New take on iconic poster celebrates artist, ballet

A ballet pointe shoe resting atop an egg. How simple — and how odd. The two do not normally go together. And yet that vision by the late designer Julius Friedman became an iconic poster of international renown.

“Toe on Egg,” as it became known, was created in 1980. Because of it and “Fresh Paint,” another poster with eggs that has become well-known, Friedman started describing himself as “the egg man.”

In the book “Julius Friedman: Images & Ideas,” designer Leslie Friesen wrote that Friedman used “the combination of incongruous elements to create an unexpected, attention-grabbing image … The results are memorable, etching themselves in your mind.”

Friedman admired dance and especially the Louisville Ballet, and he gifted “Toe on Egg” to the troupe. “Julius was a true artist,” said Cherie Perez, the Louisville Ballet’s director of marketing. “His love for the Ballet and the Louisville community ran deep.”

But even icons can be revisited, much like revivals on Broadway.

The advertising agency Mightily was hired by the Louisville Ballet in May to promote its 2017-18 season, which opens in November with “Stravinsky!” The program consists of “Rubies,” a Stravinsky/Balanchine collaboration, and the world-premiere of a contemporary version of “Firebird.”

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An idea was bounced around to create a new “Toe on Egg” poster to commemorate the Ballet’s debut of “Stravinsky!” 50 years ago. That concept, proposed by Mightily President Pip Pullen, expanded to include a golden egg (there’s a gold egg in “Firebird,” plus items made of gold are traditional 50th anniversary gifts) and a change from the original pink pointe shoe to a red one for “Rubies.”

The original poster (right) alongside the redesign (left)

The goal was to “elevate [the Louisville Ballet’s] value, to strike a chord with people,” said Pullen, hoping a new take on Friedman’s poster would do just that.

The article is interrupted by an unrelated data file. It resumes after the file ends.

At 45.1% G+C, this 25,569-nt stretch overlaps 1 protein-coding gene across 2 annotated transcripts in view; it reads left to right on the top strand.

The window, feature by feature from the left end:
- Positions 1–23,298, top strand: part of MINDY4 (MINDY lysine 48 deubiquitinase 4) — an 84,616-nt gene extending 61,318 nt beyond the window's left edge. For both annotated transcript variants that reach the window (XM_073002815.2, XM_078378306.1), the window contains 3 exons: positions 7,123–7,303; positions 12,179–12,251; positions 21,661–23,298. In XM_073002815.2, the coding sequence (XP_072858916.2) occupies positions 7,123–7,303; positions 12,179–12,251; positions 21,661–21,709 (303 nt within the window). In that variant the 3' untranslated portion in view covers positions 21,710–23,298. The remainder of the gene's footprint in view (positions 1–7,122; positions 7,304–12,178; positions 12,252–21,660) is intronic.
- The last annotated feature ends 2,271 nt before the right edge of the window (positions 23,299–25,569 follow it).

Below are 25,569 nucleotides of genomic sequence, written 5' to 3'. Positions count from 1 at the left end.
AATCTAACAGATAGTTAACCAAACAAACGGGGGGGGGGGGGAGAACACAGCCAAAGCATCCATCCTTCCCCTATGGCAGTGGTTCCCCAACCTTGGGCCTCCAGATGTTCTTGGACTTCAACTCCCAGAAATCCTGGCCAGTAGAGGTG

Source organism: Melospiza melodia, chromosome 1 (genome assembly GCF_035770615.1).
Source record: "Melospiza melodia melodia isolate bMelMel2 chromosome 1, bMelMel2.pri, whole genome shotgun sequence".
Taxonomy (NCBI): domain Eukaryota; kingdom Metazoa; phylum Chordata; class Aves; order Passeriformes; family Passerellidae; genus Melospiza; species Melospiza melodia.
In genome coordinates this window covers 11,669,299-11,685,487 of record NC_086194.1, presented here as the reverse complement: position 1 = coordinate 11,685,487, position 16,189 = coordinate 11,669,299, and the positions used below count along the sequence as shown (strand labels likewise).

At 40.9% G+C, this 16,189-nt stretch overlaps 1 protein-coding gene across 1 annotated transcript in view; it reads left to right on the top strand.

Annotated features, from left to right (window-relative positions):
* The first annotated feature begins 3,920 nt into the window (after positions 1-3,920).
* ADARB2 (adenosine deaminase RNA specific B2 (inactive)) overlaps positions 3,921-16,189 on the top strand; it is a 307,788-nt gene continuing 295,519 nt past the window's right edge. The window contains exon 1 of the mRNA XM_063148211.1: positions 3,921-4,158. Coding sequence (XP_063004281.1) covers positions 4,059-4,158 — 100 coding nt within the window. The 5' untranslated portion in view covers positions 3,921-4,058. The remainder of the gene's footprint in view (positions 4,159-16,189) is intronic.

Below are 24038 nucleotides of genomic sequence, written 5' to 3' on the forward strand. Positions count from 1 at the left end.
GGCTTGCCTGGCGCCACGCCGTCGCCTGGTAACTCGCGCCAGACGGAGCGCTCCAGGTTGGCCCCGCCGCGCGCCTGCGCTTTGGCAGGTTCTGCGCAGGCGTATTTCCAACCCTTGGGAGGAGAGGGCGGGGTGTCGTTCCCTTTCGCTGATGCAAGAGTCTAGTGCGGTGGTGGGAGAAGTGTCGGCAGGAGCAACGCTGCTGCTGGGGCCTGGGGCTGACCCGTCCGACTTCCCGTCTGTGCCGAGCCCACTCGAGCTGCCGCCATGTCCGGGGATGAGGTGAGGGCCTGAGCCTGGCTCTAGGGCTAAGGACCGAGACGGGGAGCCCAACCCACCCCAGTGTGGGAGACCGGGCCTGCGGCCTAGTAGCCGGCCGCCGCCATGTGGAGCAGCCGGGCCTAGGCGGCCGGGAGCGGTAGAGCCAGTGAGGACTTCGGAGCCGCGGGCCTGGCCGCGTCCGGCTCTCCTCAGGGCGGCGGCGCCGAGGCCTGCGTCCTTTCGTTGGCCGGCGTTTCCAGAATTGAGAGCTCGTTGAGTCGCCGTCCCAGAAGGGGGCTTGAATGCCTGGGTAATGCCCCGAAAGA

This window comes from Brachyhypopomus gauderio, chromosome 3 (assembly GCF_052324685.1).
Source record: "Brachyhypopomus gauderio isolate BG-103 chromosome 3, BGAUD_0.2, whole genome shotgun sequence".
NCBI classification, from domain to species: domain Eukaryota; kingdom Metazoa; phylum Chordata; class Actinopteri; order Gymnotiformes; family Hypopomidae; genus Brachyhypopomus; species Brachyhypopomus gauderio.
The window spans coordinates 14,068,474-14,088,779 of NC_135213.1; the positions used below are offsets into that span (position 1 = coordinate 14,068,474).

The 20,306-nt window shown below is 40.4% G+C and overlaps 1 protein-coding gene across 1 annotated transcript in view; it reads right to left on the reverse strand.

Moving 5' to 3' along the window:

Pullen contacted Friedman, stressing to him that “I need your blessing” before any changes would be made. Friedman told him he was “all aboard for anything that benefits the Ballet.” They had “eight or nine exchanges about the poster” before Friedman died of leukemia on July 16. Friedman did not get to see the finished poster.

The poster, produced by a team that includes Athens Paper, Clark & Riggs Printing and Dean Lavenson Photography, was released recently. Pullen said it has become a homage to Friedman and is not for sale. According to Perez, the Louisville Ballet will give away 250 posters at its November gala, with an online lottery to distribute the remainder.

The Louisville Ballet is also honoring Friedman by dedicating “Stravinsky!” to him. “In some way or another Julius’ work has touched all of us,” said Louisville Ballet’s Artistic and Executive Director Robert Curran, “and here at Louisville Ballet he has had a profound and lasting impact. Whether it has been through his iconic imagery, through his constant advocacy, or his innovative projects with our dancers, he has been a welcome and highly valued presence. We keenly feel the hole his passing has left in our company.”

About the Author

New take on iconic poster celebrates artist, ballet

Jo Anne Triplett is the contributing visual arts editor at LEO Weekly. She’s a past member of the Mayor’s Advisory Committee on Public Art, was the content advisor on the Glassworks Building video, and has written for Louisville Magazine, Kentucky Homes and Gardens and the national publication Glass Craftsman. Jo Anne came to Louisville from Washington, D.C. where she worked as a researcher and writer for the Smithsonian American Art Museum.

 

 

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